Extended Data Fig. 1 Spectral series of AT2017gfo 1.4-5.4 days after the merger.
Spectra are from the VLT/X-shooter spectrograph (grey), with best fit shown with a dashed black line, and the blackbody-only component indicated with a red dotted line and deviations from the blackbody with pink fill. Grey-shaded regions were not included in the fits. Darker shaded bars indicate telluric regions; light grey indicates overlapping noisy regions between the UVB, VIS and NIR arms of the spectrograph.
Extended Data Fig. 2 Posterior probability distributions of the luminosity distance to the kilonova AT2017gfo from epochs 1–5.
Our distance estimates based on the kilonova EPM for the spectra obtained at 1.43, 2.42, 3.41, 4.40 and 5.40 days are shown in blue, yellow, green, red, and purple histograms respectively. Filled histograms represent the full model including the blackbody continuum, Sr P Cygni, and two NIR Gaussian emission lines. Dotted histograms indicate constraints from excluding all data with wavelengths longer than 1300 nm, showing that the inclusion of the NIR Gaussian emission features do not bias the full model significantly. The dash-dotted histograms are for fits excluding the parts of the spectra with the Sr+ emission line. Distances derived from every epoch are consistent with the distances inferred from the GW standard siren plus VLBI constraints32, however the distances inferred from epochs 3–5 are sensitive to the modelling of the 1 μm emission feature. In contrast, the data from epochs 1 and 2 provide robust, tight statistical uncertainties, with no large systematic variation between different models for emission components.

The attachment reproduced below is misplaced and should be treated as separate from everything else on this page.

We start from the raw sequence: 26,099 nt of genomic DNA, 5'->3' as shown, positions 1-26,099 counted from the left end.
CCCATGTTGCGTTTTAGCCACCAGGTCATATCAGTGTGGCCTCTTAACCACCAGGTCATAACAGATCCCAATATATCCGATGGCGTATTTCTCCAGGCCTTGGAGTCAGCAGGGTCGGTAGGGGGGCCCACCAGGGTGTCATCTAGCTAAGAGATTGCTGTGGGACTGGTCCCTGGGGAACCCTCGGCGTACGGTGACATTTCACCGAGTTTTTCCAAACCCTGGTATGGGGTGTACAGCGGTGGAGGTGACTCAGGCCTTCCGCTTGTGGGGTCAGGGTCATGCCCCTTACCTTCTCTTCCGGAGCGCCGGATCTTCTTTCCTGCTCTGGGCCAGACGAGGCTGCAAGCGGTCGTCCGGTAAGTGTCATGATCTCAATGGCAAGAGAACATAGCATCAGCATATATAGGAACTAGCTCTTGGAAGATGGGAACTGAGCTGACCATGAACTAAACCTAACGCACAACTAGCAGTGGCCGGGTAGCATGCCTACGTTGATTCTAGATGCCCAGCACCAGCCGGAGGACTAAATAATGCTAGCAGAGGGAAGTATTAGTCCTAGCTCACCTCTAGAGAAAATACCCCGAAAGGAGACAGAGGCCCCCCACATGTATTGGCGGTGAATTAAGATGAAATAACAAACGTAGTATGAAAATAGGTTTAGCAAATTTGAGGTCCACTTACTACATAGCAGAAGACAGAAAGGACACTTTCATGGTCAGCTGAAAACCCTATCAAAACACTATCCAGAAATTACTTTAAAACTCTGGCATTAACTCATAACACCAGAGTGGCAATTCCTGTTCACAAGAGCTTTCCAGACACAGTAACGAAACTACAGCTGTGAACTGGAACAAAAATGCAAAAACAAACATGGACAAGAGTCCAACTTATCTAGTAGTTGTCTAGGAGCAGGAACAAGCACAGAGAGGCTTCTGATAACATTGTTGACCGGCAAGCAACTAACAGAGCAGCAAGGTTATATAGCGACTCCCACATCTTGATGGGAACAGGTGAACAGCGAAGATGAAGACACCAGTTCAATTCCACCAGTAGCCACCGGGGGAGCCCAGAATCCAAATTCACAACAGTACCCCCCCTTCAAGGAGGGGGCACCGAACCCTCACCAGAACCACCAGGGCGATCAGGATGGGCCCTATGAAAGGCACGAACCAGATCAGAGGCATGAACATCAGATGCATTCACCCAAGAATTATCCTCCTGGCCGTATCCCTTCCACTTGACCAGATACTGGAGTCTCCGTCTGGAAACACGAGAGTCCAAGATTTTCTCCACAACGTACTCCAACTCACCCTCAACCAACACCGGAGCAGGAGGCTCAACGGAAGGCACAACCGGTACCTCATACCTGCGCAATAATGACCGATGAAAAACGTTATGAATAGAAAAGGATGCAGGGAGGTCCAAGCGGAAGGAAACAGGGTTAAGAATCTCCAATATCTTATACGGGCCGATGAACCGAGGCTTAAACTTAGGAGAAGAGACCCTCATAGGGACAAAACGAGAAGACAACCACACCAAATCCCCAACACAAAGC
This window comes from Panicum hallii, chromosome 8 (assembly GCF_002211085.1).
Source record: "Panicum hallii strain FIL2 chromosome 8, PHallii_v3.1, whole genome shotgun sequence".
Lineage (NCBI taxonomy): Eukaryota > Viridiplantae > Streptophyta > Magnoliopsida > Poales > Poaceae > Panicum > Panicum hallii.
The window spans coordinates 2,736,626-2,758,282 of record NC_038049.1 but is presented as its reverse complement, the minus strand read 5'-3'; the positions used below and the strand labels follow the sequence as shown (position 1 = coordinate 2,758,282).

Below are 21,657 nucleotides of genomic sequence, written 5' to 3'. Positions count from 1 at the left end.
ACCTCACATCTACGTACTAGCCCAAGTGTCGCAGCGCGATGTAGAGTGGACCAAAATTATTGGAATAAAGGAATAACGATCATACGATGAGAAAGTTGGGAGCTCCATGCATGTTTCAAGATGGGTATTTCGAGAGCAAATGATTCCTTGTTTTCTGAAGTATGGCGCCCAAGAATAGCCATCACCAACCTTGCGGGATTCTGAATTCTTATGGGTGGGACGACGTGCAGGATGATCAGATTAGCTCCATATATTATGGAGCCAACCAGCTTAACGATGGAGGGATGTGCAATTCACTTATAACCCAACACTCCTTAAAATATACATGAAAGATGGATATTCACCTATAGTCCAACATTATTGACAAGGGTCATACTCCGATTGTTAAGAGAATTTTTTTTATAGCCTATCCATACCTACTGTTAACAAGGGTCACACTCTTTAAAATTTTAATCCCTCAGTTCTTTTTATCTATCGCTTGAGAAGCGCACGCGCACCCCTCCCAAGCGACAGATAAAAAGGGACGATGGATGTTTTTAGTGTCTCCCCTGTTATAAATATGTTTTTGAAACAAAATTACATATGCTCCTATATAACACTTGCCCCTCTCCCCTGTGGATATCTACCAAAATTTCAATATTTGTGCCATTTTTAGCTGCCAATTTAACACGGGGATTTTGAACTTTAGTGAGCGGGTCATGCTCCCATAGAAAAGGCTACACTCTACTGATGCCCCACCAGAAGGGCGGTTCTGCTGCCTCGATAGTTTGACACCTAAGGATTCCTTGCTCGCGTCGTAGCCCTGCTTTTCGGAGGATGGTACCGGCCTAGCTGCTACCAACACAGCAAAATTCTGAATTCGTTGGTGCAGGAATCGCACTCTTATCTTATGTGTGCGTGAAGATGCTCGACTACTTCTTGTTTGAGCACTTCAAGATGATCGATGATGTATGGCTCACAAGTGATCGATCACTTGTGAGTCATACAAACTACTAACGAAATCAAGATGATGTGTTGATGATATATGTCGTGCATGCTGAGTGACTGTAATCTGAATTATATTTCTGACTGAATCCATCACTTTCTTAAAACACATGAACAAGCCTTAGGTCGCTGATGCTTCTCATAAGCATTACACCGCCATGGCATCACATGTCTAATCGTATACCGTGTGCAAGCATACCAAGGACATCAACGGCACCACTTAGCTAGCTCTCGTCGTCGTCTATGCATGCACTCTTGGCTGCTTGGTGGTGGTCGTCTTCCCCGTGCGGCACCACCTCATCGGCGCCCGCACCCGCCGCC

Extended Data Fig. 3 Comparison of the inclination angle and luminosity distance to AT2017gfo compared to the inclination angle constraint from VLBI jet measurements.
The 1σ and 2σ constraints (dashed contours) from the combined EPM (red) and gravitational wave standard siren volumetric (blue) priors yield a tight constraint on the inclination angle, in close agreement with 1σ constraints from VLBI measurements and Hubble Space Telescope precision astrometry (grey shading13).
Extended Data Fig. 4 Numerical models of energy injection into an expanding cloud of merger ejecta.
The left panel provides color maps of the density (left) and a tracer of the original electron fraction (Ye, right) in velocity space as resulting after 1 day for four ejecta models in which different amounts of heating energy (0, 5, 10, and 30 MeV per baryon) were injected during roughly the first second of expansion. While the density distribution can be made spherical with large injection energies, the Ye stratification remains nearly unchanged. The right panel shows a model where a relativistic wind with 60° half-opening angle around the polar axis is injected. The plots display the same quantities as in the left panels for four different time steps. The wind inflates the innermost part of the ejecta, creating a hot low-density bubble, and launches a shock wave, which dissipates energy predominantly in the polar ejecta, allowing them to spread sideways and, by that, reduce the pole-to-equator variation of Ye.
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Sneppen, A., Watson, D., Bauswein, A. et al. Spherical symmetry in the kilonova AT2017gfo/GW170817. Nature 614, 436–439 (2023). https://doi.org/10.1038/s41586-022-05616-x